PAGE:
September 6, 2018


Though Florence’s Track is Uncertain, Increased
Rip Current Risk is Expected this Weekend




Though the eventual path of Hurricane Florence is still unknown, beach-goers should expect to see a higher risk of rip currents beginning over the weekend.

“One thing we’re confident in, in terms of impacts, is an increased threat of dangerous rip currents and rough surf,” said Lead Forecaster for the National Weather Service Newport / Morehead City office, Robert Frederick. “Even if Florence stays far offshore, it will produce swells, and we will start seeing those over the weekend, and peaking next week. It is hard to say yet if [the swells] will be big enough for beach erosion or rough surf.”

“Beyond that, it’s too early to tell if there will be direct impacts [to the Outer Banks] of storm surge, high winds and heavy rains,” he added.

Current computer models of Florence’s long-term path vary widely, with some keeping it up to 300 miles offshore, and others bringing it close to southeastern North Carolina.

However, the track will likely tighten in the days to follow, with a clearer picture of Florence’s path expected this weekend.

“Every day we get closer to [a more defined] path, as computer models come into better agreement,” said Frederick. “Later this weekend, we’ll be within five days of a potential direct impact, so we’ll have more confidence on whether it will directly impact the Outer Banks.”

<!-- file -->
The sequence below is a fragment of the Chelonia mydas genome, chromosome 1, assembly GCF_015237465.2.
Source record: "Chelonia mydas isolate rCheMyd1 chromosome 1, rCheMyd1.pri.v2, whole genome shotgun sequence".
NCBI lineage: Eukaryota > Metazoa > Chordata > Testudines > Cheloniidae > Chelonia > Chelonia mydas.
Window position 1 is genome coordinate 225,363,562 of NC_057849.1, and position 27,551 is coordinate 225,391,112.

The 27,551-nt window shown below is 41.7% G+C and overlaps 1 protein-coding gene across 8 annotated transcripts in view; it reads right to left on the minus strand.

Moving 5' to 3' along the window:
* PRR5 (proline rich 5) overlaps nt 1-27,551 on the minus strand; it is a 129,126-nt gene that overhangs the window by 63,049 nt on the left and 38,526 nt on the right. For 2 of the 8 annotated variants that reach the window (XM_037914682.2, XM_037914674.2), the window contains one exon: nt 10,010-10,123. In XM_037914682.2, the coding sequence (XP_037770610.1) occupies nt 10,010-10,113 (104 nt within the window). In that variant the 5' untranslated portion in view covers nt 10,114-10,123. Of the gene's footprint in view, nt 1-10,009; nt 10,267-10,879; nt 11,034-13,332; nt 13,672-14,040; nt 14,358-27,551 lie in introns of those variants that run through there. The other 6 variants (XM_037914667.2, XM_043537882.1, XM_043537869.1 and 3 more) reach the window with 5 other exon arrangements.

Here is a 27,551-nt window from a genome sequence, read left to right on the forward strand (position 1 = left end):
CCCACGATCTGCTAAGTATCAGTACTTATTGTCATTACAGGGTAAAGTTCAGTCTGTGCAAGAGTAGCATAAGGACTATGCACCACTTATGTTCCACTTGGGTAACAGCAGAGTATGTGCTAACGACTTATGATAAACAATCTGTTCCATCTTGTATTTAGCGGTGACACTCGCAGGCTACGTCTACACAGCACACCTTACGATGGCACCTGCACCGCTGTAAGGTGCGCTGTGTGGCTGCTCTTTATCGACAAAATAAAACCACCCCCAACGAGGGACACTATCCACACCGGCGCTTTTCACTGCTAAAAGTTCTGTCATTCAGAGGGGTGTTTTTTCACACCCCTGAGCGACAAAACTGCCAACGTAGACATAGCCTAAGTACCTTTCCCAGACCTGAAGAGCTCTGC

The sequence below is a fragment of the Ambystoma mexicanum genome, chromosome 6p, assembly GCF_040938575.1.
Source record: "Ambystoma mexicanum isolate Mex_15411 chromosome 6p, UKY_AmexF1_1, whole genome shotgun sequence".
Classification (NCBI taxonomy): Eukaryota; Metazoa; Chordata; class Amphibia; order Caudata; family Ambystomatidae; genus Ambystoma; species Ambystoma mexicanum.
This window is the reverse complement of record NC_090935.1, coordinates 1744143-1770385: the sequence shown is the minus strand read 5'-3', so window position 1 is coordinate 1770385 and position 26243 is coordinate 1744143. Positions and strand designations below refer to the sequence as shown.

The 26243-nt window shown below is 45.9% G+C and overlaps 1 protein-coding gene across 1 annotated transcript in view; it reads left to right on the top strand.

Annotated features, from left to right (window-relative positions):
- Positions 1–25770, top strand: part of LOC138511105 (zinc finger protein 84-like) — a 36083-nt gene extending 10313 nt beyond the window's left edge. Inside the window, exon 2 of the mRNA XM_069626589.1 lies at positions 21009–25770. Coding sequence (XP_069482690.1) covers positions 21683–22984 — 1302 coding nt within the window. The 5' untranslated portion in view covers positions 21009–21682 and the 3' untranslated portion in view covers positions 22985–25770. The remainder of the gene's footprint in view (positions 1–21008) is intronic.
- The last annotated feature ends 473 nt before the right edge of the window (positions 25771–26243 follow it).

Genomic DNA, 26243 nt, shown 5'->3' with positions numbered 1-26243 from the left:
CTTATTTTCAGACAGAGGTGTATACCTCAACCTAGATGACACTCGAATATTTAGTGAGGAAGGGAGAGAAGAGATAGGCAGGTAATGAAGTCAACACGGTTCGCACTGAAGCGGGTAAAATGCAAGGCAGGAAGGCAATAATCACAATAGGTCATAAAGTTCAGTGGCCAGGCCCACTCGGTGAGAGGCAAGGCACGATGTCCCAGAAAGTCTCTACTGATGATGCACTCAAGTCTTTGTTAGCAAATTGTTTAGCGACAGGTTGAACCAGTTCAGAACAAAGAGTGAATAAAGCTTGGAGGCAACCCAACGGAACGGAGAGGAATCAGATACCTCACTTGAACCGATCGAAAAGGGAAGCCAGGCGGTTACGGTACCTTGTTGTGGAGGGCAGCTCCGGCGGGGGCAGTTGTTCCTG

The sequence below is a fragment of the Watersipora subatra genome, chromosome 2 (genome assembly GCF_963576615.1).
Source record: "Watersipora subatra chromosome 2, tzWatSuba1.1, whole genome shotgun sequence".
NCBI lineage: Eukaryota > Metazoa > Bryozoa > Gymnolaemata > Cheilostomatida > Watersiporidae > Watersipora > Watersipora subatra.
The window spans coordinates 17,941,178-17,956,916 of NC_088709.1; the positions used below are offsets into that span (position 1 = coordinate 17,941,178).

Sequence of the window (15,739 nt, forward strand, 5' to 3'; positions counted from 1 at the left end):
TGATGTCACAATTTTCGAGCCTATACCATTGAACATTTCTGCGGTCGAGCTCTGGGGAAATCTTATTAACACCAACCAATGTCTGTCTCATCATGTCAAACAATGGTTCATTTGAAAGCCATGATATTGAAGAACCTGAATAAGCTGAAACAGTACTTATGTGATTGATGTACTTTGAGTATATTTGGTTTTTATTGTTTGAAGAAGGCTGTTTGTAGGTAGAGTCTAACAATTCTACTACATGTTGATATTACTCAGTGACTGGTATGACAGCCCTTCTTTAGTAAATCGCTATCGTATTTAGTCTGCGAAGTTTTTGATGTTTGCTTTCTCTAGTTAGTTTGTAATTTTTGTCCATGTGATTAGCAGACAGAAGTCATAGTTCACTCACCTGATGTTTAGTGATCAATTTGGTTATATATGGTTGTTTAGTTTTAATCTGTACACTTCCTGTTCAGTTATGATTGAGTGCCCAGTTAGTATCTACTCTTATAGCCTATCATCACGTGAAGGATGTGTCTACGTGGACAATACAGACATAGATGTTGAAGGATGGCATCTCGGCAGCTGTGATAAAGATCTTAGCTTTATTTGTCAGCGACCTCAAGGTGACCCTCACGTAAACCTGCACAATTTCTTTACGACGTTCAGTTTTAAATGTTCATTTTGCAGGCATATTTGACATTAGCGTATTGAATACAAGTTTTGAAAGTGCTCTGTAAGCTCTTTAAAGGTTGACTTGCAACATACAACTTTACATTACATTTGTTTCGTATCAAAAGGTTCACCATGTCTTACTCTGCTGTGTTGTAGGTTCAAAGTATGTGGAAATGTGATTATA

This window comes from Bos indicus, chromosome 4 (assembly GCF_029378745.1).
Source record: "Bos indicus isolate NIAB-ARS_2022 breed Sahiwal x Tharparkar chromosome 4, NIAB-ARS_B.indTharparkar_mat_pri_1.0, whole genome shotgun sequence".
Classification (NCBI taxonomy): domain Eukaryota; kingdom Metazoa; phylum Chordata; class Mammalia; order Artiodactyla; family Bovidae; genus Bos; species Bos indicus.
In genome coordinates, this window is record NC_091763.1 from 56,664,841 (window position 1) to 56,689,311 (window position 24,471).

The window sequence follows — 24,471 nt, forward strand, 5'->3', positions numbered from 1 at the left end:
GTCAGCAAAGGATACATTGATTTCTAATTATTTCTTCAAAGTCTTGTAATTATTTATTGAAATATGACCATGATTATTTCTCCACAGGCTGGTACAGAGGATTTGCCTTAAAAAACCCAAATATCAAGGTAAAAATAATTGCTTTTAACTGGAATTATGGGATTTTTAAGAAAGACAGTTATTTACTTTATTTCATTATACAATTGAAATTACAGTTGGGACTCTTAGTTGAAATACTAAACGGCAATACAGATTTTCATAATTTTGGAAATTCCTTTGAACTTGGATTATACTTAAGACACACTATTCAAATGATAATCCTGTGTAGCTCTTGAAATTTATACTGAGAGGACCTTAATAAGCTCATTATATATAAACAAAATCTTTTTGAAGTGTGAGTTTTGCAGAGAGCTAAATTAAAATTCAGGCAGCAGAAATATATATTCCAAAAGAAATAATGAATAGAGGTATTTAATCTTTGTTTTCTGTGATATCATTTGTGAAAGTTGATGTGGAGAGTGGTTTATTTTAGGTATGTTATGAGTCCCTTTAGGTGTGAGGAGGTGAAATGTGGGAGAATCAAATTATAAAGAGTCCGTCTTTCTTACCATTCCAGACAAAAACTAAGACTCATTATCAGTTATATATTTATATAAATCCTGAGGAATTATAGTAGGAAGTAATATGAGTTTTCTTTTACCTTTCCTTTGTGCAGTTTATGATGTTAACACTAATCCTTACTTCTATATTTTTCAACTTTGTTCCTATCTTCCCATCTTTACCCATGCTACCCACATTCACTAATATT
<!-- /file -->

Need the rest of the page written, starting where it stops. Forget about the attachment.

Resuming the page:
Florence has also been a hard storm to track in terms of intensity, as the storm was a major hurricane earlier in the week before it weakened significantly. It’s probable that the storm will regain strength once it connects with warmer water, but there is a lot of uncertainty at this point.

As of 11 a.m. on Thursday, the center of Hurricane Florence was located near latitude 24.6 North, longitude 48.6 West.  Florence is moving toward the northwest near 10 mph (17 km/h).  A turn toward the west-northwest and west with a decrease in forward speed is expected through Saturday.  Florence may begin to move faster toward the west-northwest over the western Atlantic early next week.

Maximum sustained winds have decreased to near 105 mph (165 km/h) with higher gusts.  Additional weakening is forecast during the next day or two, however, Florence is expected to remain a hurricane and may re-intensify over the weekend.

In the meantime, beach-goers should watch for rip currents and elevated risks, which are posted daily. Visitors and residents can also sign up for text alerts to easily check on ocean conditions by texting "Join OBXBeachConditions" to 30890.

For additional info, visit www.weather.gov/mhx for weather forecast information, or the National Weather Service office in Newport / Morehead City’s Facebook page, https://www.facebook.com/NWSMoreheadCity/.



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